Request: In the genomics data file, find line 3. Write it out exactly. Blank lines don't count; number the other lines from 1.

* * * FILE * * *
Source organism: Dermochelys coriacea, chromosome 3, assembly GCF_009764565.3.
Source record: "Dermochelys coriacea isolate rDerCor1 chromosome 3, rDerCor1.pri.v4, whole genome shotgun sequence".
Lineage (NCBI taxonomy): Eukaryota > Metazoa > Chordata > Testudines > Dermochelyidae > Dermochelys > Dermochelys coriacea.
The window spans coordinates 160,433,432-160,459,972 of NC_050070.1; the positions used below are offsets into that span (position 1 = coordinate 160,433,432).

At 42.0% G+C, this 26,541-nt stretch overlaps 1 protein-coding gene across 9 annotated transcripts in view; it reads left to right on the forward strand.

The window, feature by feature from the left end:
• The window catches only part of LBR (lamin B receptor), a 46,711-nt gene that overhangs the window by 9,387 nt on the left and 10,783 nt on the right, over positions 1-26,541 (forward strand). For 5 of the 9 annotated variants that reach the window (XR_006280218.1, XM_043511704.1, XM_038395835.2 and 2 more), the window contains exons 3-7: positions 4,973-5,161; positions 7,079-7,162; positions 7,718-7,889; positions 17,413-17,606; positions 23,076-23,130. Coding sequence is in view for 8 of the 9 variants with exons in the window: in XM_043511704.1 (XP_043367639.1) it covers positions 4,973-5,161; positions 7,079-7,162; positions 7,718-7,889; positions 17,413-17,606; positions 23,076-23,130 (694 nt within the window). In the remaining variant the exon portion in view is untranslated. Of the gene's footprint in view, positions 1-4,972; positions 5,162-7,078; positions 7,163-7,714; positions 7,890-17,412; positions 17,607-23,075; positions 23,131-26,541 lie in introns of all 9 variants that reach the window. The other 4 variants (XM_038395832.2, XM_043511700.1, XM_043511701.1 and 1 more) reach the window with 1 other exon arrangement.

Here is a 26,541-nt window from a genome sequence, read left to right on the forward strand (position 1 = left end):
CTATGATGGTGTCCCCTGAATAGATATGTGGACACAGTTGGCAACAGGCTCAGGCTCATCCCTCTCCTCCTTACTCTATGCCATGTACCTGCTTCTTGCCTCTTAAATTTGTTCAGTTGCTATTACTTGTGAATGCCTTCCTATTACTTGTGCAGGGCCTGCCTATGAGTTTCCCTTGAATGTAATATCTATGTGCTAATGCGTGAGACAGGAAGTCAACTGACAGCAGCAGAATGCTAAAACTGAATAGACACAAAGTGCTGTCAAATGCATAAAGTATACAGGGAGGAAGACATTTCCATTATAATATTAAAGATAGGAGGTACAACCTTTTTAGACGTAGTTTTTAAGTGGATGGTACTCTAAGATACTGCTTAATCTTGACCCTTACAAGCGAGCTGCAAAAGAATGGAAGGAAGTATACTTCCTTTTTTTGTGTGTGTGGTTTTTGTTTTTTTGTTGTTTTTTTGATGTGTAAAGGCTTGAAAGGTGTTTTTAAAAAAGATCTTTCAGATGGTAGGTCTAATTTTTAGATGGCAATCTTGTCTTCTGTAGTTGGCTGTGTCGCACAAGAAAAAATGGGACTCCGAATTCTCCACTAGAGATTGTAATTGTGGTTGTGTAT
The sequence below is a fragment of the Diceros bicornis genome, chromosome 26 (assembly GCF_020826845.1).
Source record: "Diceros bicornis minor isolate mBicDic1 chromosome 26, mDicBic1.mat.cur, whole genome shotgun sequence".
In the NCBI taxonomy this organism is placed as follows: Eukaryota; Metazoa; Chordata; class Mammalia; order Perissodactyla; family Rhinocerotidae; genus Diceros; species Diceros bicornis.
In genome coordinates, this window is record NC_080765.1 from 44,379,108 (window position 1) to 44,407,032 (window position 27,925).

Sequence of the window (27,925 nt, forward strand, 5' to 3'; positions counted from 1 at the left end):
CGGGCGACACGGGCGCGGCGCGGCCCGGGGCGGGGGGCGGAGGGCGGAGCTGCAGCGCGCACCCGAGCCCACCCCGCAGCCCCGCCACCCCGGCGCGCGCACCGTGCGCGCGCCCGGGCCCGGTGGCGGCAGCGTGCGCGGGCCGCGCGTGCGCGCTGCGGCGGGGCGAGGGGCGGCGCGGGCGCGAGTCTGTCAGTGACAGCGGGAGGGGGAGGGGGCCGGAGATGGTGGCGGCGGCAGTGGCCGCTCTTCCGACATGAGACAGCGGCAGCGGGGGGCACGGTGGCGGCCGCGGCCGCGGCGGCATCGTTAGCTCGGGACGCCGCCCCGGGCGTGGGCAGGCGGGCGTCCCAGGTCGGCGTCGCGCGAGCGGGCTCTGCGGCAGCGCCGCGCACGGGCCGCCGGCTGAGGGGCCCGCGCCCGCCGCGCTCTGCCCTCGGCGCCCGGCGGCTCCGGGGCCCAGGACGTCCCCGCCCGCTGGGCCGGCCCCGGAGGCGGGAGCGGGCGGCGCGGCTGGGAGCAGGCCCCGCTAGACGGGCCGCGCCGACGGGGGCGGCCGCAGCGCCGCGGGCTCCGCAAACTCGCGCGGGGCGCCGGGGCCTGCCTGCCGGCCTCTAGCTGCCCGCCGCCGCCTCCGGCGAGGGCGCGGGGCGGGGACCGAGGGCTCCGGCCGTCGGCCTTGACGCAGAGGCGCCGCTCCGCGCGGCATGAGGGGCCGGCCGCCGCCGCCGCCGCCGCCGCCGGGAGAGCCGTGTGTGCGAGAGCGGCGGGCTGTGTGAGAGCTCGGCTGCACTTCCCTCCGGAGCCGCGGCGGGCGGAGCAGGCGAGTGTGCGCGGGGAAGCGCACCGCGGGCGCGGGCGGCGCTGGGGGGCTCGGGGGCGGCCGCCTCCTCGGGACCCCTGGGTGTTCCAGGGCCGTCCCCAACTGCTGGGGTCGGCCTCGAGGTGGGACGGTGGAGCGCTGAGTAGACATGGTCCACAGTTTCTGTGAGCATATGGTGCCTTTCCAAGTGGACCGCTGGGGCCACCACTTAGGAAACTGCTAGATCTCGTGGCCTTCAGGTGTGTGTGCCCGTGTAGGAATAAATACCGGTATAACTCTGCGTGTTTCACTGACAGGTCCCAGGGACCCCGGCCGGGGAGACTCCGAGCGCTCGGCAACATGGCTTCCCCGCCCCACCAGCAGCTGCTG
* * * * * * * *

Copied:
Lineage (NCBI taxonomy): Eukaryota > Metazoa > Chordata > Testudines > Dermochelyidae > Dermochelys > Dermochelys coriacea.